In this Joining the Dots contribution, Steve Wyler discusses the concept of conviviality and the importance of shared spaces where small everyday relationships can flourish.
I think Saturday mornings are the favourite part of my week, because that’s when I get to spend time on the allotment. I get an absurd amount of pleasure from doing simple things: digging, weeding, planting, pruning. And from seeing things grow, which still always comes as a surprise. And from spending a little portion of the week outside, under an open sky, instead of in front of a laptop or in meeting rooms.
But there is something else as well, that makes me look forward to Saturday mornings on the allotment. And that has to do with other people. First and foremost my wife is there with me. It is one of the things we do together. And on the way we often pass some neighbours, and we might have a little chat. Then there are the people we’ve got to know a bit on nearby allotments. We might complain about the slugs or share a tip or simply give each other a friendly wave.
On our way to the allotment we walk across a local park, and on a Saturday morning it is alive from end to end with children playing football, dressed in their kit, and accompanied by an assortment of dads, mums and grandparents.
And these things give me pleasure. The small talk, the small acts of kindness, the small children. All small things, and in a way inconsequential, and yet they feel like part of something big, something important.
They make me realise that it is the small, everyday relationships we have with each other which make our worlds meaningful.
In an increasingly fluid world, where people are much less confined to the neighbourhood where they were born, and where we can inhabit multiple spaces, real and virtual, we can easily become adrift and lose our way. Spaces are not enough; we all need places where we feel a sense of belonging. As Ezio Manzini says, ‘a place is a space endowed with meaning’¹ and that meaning emerges from our interactions, our conversations, our relationships.
I think we need to rediscover the idea of conviviality. It was a term used by Ivan Illich in the 1970s, and he said this:
“People need not only to obtain things, they need above all the freedom to make things among which they can live, to give shape to them according to their own tastes, and to put them to use in caring for and about others. I choose the term ‘conviviality’ to designate the opposite of industrial productivity. I intend it to mean autonomous and creative intercourse among persons, and the intercourse of persons with their environment; and this in contrast with the conditioned response of persons to the demands made upon them by others, and by a man-made environment.”²
As Ivan Illich suggests, ‘industrial’ production, by which he means not only material objects, but also systems of education, healthcare and so on, organised in a standardised and planned way, turn us into passive consumers, limiting our human capabilities. The practice of ‘conviviality’ on the other hand leads to ‘individual freedom realised in personal interdependence’.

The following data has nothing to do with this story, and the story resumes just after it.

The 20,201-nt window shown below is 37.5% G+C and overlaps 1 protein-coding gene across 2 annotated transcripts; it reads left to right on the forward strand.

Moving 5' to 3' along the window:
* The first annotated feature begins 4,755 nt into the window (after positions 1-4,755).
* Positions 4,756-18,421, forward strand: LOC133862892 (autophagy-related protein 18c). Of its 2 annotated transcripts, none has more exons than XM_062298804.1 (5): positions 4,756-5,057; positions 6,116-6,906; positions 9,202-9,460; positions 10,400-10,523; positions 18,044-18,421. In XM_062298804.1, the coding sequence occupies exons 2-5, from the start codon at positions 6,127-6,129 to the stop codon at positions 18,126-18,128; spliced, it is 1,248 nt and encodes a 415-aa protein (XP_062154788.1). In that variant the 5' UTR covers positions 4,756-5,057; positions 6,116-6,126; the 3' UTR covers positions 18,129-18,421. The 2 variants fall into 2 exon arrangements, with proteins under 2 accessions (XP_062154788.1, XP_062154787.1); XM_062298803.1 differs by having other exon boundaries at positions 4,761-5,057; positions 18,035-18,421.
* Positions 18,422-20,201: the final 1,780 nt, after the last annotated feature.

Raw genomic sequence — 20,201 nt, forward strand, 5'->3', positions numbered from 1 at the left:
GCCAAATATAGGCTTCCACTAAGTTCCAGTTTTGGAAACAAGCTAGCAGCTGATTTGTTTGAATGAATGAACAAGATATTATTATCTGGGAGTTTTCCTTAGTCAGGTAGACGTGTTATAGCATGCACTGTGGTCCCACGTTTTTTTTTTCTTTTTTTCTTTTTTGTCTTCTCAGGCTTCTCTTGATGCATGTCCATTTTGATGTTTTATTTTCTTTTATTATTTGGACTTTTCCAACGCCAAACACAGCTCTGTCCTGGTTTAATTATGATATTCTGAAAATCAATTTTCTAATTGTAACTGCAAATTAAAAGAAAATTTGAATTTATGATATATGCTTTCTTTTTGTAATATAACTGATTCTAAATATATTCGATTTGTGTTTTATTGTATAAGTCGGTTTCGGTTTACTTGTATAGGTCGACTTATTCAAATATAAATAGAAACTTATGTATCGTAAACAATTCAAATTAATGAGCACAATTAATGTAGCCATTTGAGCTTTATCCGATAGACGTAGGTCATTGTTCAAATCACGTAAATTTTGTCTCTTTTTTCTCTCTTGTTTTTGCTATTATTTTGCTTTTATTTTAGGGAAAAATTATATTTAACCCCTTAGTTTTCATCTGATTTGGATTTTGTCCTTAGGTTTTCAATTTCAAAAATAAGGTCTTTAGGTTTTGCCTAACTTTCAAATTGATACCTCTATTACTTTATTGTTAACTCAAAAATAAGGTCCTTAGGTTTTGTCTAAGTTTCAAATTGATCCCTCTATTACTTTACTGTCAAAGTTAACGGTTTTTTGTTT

Conviviality – the ‘autonomous and creative intercourse among persons, and the intercourse of persons with their environment’ – is of course easier to describe than to put into practice.
We know that when people are in a really bad way they benefit most from ‘deep value’ relationships³, people they can truly get to know, who will listen and understand, who can challenge and coach, who can be relied upon to be there for them. We know that ‘glancing contacts with frequently encountered but distant faces and the transitory contact with those paid to provide’4 which is still the model operated by too many services, is simply not good enough, for people who are homeless, mentally ill, suffering abuse, failing at school, caught up in the prison system, struggling with addiction, or a combination of these.
In times of crisis people need more, but most of the time what we need is to inhabit places where small everyday relationships can flourish, where we don’t need to be too demanding of each other, where we don’t need to expose all our vulnerabilities, but where we feel safe in opening up a little, and building a shared sense of companionship.
We can create conditions that make this more likely, or less likely. My local park where the children play football is community-run and community-controlled. The allotments are run by a voluntary allotment society. And in both cases the local council provides behind-the-scenes resources which make these possible. Without community effort, without an enabling local state, there would be a little less conviviality in my life.
¹ Manzini, E. (2019). Politics of the Everyday.
² Illich, I. (1973). Tools for Conviviality.
³ Bell, K. and Smerdon, M. (2011). Deep Value: A literature review of the role of effective relationships in public services.
4 Lemos, G., and Durkacz, S. (2002). Dreams Deferred: the families and friends of homeless and vulnerable people. Lemos & Crane.